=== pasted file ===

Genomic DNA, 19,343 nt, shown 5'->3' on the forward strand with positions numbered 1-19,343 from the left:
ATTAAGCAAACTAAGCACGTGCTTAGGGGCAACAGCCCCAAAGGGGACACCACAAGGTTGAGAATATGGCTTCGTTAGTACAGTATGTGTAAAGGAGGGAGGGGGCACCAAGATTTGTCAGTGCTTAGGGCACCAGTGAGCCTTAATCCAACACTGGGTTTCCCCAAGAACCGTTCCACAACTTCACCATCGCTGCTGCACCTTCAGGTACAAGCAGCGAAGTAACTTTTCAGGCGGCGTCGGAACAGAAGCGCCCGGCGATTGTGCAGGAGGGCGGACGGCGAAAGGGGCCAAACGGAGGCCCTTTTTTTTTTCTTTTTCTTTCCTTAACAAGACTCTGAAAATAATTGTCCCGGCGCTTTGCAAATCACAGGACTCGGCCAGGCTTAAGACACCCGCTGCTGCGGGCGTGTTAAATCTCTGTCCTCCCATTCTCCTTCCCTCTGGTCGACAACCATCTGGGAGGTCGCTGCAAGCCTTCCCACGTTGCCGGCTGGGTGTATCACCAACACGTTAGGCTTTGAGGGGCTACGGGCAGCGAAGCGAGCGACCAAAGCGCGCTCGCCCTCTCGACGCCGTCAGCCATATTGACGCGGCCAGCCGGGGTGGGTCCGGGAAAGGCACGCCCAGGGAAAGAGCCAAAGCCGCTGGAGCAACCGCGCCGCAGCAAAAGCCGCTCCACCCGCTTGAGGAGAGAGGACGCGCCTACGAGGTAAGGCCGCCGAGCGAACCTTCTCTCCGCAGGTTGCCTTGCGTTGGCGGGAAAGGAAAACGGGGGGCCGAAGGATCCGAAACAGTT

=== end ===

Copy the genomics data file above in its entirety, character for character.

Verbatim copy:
Genomic DNA, 19,343 nt, shown 5'->3' on the forward strand with positions numbered 1-19,343 from the left:
ATTAAGCAAACTAAGCACGTGCTTAGGGGCAACAGCCCCAAAGGGGACACCACAAGGTTGAGAATATGGCTTCGTTAGTACAGTATGTGTAAAGGAGGGAGGGGGCACCAAGATTTGTCAGTGCTTAGGGCACCAGTGAGCCTTAATCCAACACTGGGTTTCCCCAAGAACCGTTCCACAACTTCACCATCGCTGCTGCACCTTCAGGTACAAGCAGCGAAGTAACTTTTCAGGCGGCGTCGGAACAGAAGCGCCCGGCGATTGTGCAGGAGGGCGGACGGCGAAAGGGGCCAAACGGAGGCCCTTTTTTTTTTCTTTTTCTTTCCTTAACAAGACTCTGAAAATAATTGTCCCGGCGCTTTGCAAATCACAGGACTCGGCCAGGCTTAAGACACCCGCTGCTGCGGGCGTGTTAAATCTCTGTCCTCCCATTCTCCTTCCCTCTGGTCGACAACCATCTGGGAGGTCGCTGCAAGCCTTCCCACGTTGCCGGCTGGGTGTATCACCAACACGTTAGGCTTTGAGGGGCTACGGGCAGCGAAGCGAGCGACCAAAGCGCGCTCGCCCTCTCGACGCCGTCAGCCATATTGACGCGGCCAGCCGGGGTGGGTCCGGGAAAGGCACGCCCAGGGAAAGAGCCAAAGCCGCTGGAGCAACCGCGCCGCAGCAAAAGCCGCTCCACCCGCTTGAGGAGAGAGGACGCGCCTACGAGGTAAGGCCGCCGAGCGAACCTTCTCTCCGCAGGTTGCCTTGCGTTGGCGGGAAAGGAAAACGGGGGGCCGAAGGATCCGAAACAGTT